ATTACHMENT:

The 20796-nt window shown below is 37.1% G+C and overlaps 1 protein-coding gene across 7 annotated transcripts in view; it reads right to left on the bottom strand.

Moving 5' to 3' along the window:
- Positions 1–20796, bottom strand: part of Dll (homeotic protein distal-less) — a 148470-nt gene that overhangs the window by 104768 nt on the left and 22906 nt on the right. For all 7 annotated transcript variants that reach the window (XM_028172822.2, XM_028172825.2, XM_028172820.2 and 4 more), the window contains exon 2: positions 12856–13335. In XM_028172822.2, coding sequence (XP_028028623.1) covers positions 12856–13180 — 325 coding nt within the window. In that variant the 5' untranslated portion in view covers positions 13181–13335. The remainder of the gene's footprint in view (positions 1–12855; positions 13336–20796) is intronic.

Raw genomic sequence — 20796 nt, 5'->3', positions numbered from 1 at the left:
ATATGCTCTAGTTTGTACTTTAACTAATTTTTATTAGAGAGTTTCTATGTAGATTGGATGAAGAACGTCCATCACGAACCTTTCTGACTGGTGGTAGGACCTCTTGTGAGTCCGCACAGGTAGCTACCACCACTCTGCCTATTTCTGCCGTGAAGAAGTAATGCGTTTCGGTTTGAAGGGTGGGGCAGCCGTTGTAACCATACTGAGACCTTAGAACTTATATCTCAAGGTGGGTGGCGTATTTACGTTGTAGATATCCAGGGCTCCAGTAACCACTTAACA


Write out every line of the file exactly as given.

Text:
The 20796-nt window shown below is 37.1% G+C and overlaps 1 protein-coding gene across 7 annotated transcripts in view; it reads right to left on the bottom strand.

Moving 5' to 3' along the window:
- Positions 1–20796, bottom strand: part of Dll (homeotic protein distal-less) — a 148470-nt gene that overhangs the window by 104768 nt on the left and 22906 nt on the right. For all 7 annotated transcript variants that reach the window (XM_028172822.2, XM_028172825.2, XM_028172820.2 and 4 more), the window contains exon 2: positions 12856–13335. In XM_028172822.2, coding sequence (XP_028028623.1) covers positions 12856–13180 — 325 coding nt within the window. In that variant the 5' untranslated portion in view covers positions 13181–13335. The remainder of the gene's footprint in view (positions 1–12855; positions 13336–20796) is intronic.

Raw genomic sequence — 20796 nt, 5'->3', positions numbered from 1 at the left:
ATATGCTCTAGTTTGTACTTTAACTAATTTTTATTAGAGAGTTTCTATGTAGATTGGATGAAGAACGTCCATCACGAACCTTTCTGACTGGTGGTAGGACCTCTTGTGAGTCCGCACAGGTAGCTACCACCACTCTGCCTATTTCTGCCGTGAAGAAGTAATGCGTTTCGGTTTGAAGGGTGGGGCAGCCGTTGTAACCATACTGAGACCTTAGAACTTATATCTCAAGGTGGGTGGCGTATTTACGTTGTAGATATCCAGGGCTCCAGTAACCACTTAACA